In a new interview with Wired, Apple Music’s Zane Lowe and Oliver Schusser dive into how the service will evolve and where it’s headed over the next year with more livestreams, behind the scenes content, and radio, but not as we currently know it.
The last official report from Apple put paying Apple Music subscribers at 60 million. While Beats 1 radio has grown in many ways in the four years since it started back in 2015, Zane Lowe’s goal its to raise awareness and discovery.
“I want more people to listen and discover this stuff,” says Lowe. “And I want to integrate what we do at Beats 1 into Apple Music more thoroughly. I would guess there are still subscribers who don’t realise Elton John has done over 200 shows. Those shows are works of art in their own right.”
Further evolution of Apple Music and Beats 1 will include new radio hosts, in-depth pre- and post-album documentary coverage, and more.
The idea is also to amplify what Apple thinks no-one is doing with Lowe promising “some big new names” for Beats 1 hosts, alongside lead DJs Julie Adenuga and Ebro Darden, in the next few months. What’s interesting is that Beats 1 is now documenting the creative process in real time, with Vampire Weekend frontman Ezra Koenig discussing the album Father of the Bride pre- and post-launch on his twice monthly Time Crisis show.
Another interesting tidbit from the interview, Apple Music head Oliver Schusser said that the iTunes Music Festival wasn’t retired, but rather “paused.”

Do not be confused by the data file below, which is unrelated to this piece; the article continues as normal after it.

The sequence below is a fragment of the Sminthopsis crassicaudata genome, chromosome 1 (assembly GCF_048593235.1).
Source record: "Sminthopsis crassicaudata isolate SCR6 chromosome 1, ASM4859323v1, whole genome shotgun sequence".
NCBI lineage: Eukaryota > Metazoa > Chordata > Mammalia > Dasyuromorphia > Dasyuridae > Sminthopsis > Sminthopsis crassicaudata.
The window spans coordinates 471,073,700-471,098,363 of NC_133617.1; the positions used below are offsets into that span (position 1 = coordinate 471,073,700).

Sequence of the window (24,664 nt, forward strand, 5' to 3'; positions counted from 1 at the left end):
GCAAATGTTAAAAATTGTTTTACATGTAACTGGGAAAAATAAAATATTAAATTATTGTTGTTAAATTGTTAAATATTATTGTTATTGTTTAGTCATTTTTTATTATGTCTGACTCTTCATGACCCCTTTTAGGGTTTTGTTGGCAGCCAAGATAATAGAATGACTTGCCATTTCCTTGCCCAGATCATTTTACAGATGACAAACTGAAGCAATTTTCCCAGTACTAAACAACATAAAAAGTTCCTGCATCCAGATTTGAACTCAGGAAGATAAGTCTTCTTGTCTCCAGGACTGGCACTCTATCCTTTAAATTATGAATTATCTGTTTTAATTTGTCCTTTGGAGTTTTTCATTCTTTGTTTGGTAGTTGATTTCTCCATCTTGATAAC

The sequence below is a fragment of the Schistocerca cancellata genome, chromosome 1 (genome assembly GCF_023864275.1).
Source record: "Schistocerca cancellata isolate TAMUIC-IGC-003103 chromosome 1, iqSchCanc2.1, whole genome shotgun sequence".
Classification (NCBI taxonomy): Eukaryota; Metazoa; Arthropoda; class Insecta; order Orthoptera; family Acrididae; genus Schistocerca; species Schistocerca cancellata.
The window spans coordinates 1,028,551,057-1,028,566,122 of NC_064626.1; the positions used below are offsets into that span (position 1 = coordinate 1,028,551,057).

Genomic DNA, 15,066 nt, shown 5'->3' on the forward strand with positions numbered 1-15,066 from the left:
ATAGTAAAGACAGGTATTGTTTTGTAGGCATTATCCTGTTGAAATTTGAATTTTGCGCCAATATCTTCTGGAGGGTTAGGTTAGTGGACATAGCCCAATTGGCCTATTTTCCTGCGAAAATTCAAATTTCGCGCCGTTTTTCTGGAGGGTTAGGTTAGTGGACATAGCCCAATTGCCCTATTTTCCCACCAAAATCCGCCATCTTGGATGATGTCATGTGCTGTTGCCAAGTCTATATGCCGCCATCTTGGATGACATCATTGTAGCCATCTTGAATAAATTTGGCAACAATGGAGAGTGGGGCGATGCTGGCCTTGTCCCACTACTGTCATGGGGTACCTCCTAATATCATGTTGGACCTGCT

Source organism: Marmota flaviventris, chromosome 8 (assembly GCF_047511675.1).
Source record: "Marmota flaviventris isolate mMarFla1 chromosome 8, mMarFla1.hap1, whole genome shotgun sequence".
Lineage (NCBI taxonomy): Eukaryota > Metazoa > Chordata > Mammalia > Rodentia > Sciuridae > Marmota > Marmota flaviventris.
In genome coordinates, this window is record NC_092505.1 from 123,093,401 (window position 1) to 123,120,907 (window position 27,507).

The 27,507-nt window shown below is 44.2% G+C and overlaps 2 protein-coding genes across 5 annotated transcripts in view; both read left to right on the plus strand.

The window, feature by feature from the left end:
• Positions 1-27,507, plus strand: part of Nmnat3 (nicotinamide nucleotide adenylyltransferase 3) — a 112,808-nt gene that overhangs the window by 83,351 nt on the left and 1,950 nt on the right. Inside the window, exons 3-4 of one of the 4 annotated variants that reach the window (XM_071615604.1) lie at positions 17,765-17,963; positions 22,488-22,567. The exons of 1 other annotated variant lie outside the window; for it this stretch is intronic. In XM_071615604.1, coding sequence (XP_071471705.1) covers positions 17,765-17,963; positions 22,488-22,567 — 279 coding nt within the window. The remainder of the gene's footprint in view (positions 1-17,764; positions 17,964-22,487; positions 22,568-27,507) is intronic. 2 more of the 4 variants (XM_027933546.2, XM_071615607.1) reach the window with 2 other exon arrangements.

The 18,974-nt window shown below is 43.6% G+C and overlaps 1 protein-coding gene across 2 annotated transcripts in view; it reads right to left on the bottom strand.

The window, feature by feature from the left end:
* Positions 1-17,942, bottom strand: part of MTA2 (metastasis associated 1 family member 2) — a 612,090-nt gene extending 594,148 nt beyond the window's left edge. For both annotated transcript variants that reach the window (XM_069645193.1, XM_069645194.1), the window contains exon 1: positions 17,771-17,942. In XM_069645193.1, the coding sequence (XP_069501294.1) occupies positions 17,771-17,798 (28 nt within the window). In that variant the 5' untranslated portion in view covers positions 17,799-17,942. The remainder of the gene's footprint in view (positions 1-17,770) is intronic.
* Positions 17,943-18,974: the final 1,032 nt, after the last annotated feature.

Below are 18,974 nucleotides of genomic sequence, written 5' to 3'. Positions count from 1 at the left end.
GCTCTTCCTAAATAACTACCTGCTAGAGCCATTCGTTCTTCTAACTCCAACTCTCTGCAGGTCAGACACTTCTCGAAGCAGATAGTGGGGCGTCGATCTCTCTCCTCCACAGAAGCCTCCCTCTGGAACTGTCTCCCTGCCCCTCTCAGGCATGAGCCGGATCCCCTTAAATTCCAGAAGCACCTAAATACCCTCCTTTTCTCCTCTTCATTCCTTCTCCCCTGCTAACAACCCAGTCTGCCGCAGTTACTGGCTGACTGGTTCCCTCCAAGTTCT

Meanwhile, Apple has put on gigs for emerging musicians in stores throughout 2019, and Schusser says the company wants to do more live events in the next 12 months. While there are no official plans for a relaunch, he says, “We never retired the iTunes Festival. We paused it.”
Another part of the future of Apple Music will be more livestreams.
There’s also the matter of how livestreams fit into the picture. After events with Shawn Mendes, French rap group PNL and Tyler the Creator, who did a live performance of his album IGOR, streamed on Apple Music the night before it came out, Lowe says “live music is definitely on the horizon” for the service. It’s all part of the team’s bid to “eventise” – his word – album launches. In the case of Tyler the Creator, “fans can tune in, then after watching it maybe you go to the album.”
And Apple has been able to pull some helpful data from users who “pre-add” albums to their accounts before they’re released.
It turns out users are four times more likely to complete an album if they’d pre-added it to their collection, 1.5 times more likely to listen to it again and they listen to music four times longer than other Apple Music subscribers.
Check out the full interview from Wired here.
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